It is not easy to be a parent these days. We love our children and we willingly sacrifice our time, energy and money for their well being and safety. But even with the best intentions many parents can feel quite overwhelmed by all the external forces faced by children in today's society and in particular, children can be most challenging as they enter their adolescence years. This is a time when young people begin to assert their independence and find their own identity and many experience behavioural changes that can often seem confusing and unpredictable to parents.

Therefore maintaining a positive relationship can sometimes be difficult as children grow and develop and seek something different from their own family.


Despite being in the headlines on a regular basis, many parents still struggle to fully understand what radicalisation is, the effects it has on their children and how to prevent and deal  with it in the best way. Some parents wonder if their worries are justified or if their child’s behaviour is really a concern. It is important to be able to trust somebody in a safe, confidential environment in order to air your worries and work through the issues you may be facing. That’s why Families For Life is here to listen. We know first hand the wave of emotions parents often experience from fear, shame, and despair. Contacting Families for Life  can be the first step in getting the help or reassurance you need.

If someone is exhibiting one or more potential signs it doesn’t necessarily mean that they are definitely being subjected to radicalisation. However, it is important to use and respond to your natural instinct as a parent – Do not be complacent. If you feel that something has changed such as secretive behaviour act on this instinct to find out what has changed and why.








So what can parents do?


  • Let them know you are always there to support them and they can talk to you if they feel worried. Be calm, open, and non-confrontational so that you encourage them to share their ideas and opinions with you. Remember that you’re likely to be dealing with a vulnerable person who is being groomed or manipulated, so show acceptance for their views even if you don’t perhaps feel that way.

  •  Just asking children what sites, apps and games they use could be a great way to start a conversation.

  • Try not to be overly strict and ban all usage as they are more likely to hide it from you. Instead set rules that allow sufficient freedom for your child whilst letting you monitor what they are doing and providing clear boundaries. 
  • It is important to know who your child spends time with. Know who their friends and friends' family are and even suggest you meet them.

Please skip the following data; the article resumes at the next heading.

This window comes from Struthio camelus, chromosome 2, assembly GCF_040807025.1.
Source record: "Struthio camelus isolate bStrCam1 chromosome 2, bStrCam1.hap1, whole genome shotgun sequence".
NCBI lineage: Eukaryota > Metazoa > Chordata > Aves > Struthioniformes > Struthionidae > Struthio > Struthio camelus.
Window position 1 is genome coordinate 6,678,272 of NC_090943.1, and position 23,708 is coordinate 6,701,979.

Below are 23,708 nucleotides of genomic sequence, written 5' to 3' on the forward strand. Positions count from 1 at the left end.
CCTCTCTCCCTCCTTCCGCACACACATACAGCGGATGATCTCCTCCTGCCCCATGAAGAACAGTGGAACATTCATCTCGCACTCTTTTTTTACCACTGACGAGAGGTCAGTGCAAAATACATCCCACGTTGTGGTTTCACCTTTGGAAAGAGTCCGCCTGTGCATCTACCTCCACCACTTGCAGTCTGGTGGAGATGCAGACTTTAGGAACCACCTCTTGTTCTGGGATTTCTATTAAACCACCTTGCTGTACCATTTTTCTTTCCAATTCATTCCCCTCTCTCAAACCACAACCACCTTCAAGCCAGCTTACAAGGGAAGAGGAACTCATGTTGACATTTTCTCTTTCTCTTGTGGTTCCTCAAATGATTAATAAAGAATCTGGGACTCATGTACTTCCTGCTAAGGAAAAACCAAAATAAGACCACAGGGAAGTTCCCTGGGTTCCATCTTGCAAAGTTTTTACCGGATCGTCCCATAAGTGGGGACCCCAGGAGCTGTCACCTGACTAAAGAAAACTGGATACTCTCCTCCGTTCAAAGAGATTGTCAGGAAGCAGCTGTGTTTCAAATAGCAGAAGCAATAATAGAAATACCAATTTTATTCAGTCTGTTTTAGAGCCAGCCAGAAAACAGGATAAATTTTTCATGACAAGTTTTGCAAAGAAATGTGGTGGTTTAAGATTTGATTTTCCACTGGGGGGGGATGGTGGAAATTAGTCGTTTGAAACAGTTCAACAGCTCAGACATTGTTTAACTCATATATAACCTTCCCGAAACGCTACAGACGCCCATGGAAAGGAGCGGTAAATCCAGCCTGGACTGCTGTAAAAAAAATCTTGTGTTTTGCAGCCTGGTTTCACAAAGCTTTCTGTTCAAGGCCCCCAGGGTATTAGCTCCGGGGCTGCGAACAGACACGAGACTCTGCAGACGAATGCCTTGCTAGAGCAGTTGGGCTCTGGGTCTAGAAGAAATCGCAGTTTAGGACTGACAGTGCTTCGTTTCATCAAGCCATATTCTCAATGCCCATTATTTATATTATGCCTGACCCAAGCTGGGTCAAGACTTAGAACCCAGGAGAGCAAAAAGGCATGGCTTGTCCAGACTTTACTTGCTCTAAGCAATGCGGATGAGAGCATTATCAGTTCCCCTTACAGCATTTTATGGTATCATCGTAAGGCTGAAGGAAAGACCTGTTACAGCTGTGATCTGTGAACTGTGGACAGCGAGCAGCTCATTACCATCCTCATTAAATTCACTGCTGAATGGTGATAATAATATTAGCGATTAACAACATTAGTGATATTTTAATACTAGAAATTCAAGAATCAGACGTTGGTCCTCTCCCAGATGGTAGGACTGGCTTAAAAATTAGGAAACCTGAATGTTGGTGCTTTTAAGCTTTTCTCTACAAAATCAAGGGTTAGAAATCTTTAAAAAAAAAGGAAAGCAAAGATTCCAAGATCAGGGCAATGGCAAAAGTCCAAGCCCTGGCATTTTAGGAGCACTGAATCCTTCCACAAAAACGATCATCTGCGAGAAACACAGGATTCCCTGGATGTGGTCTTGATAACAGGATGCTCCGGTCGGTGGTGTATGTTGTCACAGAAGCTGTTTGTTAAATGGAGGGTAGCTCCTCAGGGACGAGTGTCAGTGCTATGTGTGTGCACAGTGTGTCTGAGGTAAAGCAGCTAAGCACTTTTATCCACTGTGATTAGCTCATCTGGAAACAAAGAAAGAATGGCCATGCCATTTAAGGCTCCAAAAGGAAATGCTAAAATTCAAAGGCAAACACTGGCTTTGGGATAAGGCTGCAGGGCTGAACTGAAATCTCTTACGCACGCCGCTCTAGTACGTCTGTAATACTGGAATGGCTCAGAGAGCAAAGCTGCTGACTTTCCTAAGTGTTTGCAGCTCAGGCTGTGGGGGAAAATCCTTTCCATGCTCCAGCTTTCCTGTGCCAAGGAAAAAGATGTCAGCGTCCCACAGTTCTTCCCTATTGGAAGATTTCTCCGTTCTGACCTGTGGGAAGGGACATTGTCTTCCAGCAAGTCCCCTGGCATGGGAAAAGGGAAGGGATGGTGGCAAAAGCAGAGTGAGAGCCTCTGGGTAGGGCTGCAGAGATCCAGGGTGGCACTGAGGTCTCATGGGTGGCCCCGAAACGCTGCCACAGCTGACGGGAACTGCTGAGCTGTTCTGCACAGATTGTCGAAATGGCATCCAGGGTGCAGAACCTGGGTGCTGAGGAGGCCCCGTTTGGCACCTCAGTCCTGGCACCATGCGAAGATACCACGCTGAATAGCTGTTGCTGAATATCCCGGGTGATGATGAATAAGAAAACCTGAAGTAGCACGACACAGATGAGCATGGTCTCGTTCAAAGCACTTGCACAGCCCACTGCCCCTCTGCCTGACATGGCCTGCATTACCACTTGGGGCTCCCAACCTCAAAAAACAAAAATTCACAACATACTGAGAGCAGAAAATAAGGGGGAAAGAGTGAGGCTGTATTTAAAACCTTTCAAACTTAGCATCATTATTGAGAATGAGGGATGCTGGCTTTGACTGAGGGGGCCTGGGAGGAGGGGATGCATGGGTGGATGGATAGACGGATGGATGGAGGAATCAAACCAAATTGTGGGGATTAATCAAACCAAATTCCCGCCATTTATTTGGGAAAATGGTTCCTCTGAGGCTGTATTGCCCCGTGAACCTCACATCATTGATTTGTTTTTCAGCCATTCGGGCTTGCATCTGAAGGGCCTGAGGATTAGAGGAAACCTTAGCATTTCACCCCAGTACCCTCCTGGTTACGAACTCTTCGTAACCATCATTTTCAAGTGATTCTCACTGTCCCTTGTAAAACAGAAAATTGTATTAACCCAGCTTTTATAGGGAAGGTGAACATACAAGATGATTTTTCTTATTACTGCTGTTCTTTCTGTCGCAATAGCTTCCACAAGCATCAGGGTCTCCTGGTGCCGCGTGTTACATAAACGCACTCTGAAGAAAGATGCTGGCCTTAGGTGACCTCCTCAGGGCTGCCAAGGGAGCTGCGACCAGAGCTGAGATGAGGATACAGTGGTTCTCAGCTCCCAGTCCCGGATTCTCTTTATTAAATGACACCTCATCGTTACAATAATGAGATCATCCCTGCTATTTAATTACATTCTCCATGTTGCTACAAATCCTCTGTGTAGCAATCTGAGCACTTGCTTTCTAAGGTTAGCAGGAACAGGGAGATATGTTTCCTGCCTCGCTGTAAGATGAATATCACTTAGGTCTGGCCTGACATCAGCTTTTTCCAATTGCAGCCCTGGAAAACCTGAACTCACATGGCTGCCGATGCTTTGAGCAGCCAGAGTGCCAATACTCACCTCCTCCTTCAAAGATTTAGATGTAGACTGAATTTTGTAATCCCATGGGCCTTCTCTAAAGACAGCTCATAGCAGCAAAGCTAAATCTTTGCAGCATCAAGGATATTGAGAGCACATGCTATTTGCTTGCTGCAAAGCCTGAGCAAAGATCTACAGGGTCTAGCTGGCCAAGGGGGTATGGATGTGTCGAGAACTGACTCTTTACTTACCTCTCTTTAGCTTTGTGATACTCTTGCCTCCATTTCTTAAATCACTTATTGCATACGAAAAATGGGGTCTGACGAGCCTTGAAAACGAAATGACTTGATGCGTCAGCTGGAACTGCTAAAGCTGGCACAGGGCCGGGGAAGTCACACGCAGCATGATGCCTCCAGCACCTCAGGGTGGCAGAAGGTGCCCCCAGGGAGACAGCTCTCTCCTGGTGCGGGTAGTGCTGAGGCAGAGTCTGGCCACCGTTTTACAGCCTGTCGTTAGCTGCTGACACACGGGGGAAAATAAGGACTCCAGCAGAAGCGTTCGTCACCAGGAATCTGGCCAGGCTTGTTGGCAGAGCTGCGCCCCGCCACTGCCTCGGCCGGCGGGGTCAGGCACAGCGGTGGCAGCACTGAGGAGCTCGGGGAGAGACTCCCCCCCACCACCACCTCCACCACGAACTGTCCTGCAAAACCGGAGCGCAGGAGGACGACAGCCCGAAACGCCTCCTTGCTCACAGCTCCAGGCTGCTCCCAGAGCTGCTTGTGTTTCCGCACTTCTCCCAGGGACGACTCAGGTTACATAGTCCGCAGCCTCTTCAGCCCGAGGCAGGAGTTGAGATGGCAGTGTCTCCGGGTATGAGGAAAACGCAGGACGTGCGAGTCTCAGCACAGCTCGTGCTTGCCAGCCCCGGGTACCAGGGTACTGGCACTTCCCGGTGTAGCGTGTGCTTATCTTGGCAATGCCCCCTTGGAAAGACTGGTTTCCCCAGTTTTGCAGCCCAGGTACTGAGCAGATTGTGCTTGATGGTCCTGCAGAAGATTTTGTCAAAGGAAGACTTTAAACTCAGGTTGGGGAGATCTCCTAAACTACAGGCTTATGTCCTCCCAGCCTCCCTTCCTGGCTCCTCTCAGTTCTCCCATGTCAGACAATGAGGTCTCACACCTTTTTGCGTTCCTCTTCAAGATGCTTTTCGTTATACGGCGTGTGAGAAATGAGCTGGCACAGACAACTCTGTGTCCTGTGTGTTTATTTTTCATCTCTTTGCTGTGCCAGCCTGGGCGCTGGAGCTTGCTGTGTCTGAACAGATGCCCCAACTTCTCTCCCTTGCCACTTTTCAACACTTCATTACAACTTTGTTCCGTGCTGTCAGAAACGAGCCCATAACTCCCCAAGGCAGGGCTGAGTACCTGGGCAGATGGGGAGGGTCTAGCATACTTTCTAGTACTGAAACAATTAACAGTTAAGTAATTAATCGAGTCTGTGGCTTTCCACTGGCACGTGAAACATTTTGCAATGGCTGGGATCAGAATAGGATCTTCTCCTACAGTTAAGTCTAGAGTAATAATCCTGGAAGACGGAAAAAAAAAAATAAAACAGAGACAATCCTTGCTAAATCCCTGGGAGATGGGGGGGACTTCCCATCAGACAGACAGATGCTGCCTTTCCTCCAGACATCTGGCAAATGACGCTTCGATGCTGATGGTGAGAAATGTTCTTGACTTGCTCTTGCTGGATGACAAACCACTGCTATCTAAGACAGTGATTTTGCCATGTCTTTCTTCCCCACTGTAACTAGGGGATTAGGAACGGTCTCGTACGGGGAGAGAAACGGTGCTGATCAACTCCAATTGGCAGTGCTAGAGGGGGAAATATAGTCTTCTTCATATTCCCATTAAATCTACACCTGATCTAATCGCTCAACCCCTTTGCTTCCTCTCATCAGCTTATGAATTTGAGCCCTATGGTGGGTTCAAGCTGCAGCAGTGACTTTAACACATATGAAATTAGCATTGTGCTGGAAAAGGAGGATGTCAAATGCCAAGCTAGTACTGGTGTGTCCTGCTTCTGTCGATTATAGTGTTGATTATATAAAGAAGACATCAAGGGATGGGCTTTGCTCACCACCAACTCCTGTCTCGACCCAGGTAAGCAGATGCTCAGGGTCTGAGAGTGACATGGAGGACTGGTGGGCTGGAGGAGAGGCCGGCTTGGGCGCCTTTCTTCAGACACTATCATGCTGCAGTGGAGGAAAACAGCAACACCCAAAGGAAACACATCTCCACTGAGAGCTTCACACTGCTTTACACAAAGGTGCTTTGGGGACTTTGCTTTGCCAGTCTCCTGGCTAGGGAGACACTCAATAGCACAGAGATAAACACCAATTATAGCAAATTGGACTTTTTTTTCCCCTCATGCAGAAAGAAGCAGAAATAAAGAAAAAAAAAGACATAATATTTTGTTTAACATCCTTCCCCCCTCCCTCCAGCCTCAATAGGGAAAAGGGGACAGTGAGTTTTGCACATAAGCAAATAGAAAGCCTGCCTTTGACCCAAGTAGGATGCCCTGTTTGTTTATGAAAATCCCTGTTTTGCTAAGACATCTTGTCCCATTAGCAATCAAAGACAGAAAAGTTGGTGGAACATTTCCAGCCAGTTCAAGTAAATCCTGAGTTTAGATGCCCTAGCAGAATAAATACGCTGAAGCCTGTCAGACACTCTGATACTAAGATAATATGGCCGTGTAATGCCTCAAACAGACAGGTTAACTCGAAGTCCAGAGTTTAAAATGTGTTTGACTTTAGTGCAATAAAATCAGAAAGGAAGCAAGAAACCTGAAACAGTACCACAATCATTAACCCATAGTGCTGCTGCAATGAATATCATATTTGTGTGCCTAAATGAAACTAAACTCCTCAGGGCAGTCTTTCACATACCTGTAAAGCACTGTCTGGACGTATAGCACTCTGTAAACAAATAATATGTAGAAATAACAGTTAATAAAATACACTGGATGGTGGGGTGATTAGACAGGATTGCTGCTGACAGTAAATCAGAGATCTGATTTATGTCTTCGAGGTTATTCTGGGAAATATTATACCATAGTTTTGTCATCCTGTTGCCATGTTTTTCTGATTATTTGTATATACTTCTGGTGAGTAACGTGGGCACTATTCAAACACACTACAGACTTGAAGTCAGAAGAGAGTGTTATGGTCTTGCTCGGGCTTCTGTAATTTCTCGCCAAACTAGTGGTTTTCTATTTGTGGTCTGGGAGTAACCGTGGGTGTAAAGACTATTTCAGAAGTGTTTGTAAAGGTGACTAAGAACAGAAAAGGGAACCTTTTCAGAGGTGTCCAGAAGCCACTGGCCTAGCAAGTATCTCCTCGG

• Monitor their internet usage. Do they switch screens when you enter the room or when you go near their computer?
  • Talk about identity. Reassure young people who may be struggling with their identity that it’s normal to have lots of different aspects. Letting them know you’re supporting them as they explore the possibilities is one of the most important things you can do. Make sure they know it’s all right to be confused and that they can always come to you for guidance.
  • Encourage them to take up positive activities with local community groups that you know are trustworthy. Check them out yourself beforehand. Encourage your child to show an interest in the local community and to promote a sense of tolerance and show respect for people from all faiths and backgrounds.
  • Talk to your child about what they see on the TV or the internet and discuss their views and explain how the media works and that what they see or read may not be the whole picture.
  • As much as possible, be aware of your child’s on-line activity and update your own knowledge. Know what social media and messaging sites your child uses and what is out there. Keep up to date; social media is constantly changing and evolving. 
  • Remind your child that people they contact over the internet may be pretending to be someone else or telling them things that are not necessarily true.
  • Help your child to understand the dangers of becoming involved in situations and groups of which they may not have the full information about. Teach them to positively and constructively question when they are unsure.
  • Parents also need to watch their children’s behaviour carefully, particularly for significant changes in attitude. For example;  young people becoming more secretive about their web usage, or hiding their phone and deleting messages.
  • Recruiters will often trawl social networks and online gaming platforms popular with children, often using profiles suggesting they are of similar age to their victims.

​​​​​"Supporting and empowering families to combat radicalisation"

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